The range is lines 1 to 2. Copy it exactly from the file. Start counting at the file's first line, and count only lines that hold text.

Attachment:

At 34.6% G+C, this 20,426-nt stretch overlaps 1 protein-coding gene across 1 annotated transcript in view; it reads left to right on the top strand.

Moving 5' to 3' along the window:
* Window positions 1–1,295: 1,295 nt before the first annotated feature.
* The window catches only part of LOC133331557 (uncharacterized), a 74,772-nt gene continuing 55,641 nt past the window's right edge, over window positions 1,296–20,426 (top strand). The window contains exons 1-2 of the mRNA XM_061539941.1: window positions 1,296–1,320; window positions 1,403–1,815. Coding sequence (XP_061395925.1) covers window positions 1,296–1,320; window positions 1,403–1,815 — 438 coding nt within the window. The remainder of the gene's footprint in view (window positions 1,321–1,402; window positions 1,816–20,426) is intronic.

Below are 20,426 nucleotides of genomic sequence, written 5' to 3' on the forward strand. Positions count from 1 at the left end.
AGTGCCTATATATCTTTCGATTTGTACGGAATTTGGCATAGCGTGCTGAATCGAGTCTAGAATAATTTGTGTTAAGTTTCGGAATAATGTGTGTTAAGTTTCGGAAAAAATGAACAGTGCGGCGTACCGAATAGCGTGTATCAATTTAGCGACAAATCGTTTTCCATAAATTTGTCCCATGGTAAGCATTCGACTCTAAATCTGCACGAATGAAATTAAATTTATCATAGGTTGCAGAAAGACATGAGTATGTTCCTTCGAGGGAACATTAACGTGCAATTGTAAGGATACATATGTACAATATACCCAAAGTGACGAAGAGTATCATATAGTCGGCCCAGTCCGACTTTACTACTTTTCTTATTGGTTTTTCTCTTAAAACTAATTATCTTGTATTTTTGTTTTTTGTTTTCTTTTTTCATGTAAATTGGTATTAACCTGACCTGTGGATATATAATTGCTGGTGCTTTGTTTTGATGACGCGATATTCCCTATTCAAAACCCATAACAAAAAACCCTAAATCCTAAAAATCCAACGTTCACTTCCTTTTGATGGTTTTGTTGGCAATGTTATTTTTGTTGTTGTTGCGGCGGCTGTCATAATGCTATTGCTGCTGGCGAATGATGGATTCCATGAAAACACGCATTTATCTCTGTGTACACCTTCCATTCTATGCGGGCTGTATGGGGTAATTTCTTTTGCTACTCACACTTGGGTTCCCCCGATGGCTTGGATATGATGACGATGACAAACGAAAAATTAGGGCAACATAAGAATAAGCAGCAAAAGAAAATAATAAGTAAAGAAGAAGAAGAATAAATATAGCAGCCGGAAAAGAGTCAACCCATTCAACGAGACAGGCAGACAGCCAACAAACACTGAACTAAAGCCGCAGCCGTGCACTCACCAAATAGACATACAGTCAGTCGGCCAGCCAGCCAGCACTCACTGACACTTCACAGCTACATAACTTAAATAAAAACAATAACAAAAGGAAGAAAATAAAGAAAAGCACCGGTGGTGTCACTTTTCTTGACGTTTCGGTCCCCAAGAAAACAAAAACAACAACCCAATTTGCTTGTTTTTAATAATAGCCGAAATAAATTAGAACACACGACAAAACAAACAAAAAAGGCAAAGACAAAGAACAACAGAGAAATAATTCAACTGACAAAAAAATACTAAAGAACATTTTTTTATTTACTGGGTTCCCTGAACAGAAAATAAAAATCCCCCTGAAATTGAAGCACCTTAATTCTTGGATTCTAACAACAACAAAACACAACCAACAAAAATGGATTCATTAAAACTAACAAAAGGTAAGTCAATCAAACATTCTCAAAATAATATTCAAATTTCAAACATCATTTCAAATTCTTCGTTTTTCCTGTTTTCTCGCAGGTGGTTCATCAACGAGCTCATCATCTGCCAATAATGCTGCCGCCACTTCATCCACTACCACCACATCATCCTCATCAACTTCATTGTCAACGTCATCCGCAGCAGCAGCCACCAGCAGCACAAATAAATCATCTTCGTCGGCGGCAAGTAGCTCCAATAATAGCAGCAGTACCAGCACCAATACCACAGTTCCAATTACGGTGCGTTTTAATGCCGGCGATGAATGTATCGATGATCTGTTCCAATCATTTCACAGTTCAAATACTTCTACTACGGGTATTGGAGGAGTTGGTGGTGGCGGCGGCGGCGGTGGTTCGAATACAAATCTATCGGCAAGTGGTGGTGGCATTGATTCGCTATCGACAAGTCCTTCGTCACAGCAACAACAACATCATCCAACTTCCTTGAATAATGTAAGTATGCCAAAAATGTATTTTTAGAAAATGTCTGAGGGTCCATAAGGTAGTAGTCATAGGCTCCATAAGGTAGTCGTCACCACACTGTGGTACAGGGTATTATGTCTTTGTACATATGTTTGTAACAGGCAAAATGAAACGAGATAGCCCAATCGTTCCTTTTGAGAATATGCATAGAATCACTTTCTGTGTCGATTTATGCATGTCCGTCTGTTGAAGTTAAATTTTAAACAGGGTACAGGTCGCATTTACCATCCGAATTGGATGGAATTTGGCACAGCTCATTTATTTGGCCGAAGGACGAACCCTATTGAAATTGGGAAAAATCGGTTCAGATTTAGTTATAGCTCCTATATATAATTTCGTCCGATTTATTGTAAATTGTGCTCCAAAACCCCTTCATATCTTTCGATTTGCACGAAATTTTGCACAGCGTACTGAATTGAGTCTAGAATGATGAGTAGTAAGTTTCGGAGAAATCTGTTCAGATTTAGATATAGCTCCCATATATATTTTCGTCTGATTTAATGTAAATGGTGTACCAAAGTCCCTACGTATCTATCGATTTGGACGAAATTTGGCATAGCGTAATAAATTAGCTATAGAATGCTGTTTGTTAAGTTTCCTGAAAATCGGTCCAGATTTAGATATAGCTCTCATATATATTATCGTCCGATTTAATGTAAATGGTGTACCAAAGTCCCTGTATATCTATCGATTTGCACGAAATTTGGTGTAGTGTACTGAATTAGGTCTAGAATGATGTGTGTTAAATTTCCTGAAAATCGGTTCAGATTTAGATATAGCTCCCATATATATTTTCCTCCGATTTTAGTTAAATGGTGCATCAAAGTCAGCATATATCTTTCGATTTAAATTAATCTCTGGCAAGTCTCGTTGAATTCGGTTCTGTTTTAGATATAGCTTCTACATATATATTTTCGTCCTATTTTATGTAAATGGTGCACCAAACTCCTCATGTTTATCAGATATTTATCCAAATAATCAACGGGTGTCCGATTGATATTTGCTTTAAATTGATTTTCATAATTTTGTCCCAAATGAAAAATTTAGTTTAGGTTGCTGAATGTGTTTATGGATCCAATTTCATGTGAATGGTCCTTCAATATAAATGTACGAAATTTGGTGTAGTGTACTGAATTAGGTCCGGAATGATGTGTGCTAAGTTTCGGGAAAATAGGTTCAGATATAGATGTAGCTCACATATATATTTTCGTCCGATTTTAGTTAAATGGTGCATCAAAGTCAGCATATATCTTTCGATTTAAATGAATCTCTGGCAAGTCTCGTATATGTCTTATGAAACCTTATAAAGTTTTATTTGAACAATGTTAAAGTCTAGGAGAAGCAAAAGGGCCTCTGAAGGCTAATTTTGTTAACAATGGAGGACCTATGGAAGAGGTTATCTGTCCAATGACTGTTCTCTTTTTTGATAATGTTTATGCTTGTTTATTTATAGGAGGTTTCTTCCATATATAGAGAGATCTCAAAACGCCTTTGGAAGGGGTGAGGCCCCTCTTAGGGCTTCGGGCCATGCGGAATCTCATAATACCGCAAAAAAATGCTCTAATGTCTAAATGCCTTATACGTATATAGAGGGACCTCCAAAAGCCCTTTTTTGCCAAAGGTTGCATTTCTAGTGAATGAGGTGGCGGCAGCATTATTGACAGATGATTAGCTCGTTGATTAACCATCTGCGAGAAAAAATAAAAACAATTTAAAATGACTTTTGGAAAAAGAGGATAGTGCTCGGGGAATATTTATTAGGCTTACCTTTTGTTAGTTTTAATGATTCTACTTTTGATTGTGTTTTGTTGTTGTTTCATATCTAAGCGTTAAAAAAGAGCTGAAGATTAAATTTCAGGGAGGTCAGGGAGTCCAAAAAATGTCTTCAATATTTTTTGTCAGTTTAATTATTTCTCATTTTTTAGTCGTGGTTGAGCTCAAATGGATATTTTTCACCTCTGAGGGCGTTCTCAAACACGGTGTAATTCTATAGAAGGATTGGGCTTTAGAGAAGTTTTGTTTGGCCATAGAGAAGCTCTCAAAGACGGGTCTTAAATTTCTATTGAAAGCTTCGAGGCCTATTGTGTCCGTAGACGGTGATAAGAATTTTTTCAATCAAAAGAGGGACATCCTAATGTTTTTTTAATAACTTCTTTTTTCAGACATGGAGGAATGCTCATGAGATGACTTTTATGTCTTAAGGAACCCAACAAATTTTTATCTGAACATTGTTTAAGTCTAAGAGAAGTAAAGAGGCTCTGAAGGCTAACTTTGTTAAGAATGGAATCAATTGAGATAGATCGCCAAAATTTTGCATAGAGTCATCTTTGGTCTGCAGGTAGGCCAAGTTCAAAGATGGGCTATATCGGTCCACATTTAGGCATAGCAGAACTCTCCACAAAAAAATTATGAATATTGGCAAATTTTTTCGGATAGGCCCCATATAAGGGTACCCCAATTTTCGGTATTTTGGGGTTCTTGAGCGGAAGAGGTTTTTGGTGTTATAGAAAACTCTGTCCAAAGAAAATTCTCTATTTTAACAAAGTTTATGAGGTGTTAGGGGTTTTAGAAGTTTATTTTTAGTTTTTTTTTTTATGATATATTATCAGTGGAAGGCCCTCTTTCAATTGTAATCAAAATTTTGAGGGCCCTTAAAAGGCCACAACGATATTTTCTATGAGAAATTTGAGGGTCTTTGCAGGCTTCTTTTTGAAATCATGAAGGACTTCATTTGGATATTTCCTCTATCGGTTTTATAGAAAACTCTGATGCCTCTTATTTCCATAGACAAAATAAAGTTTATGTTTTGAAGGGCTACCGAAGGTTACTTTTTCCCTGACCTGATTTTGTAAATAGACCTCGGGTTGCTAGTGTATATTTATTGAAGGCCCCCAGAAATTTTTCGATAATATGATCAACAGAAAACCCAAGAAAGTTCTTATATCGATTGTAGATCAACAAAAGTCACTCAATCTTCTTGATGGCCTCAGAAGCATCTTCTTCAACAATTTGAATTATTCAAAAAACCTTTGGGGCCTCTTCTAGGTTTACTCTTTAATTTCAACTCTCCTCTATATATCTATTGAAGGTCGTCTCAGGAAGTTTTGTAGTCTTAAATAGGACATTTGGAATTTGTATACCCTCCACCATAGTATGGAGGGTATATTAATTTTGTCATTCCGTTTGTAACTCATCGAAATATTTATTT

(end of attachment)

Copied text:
At 34.6% G+C, this 20,426-nt stretch overlaps 1 protein-coding gene across 1 annotated transcript in view; it reads left to right on the top strand.

Moving 5' to 3' along the window: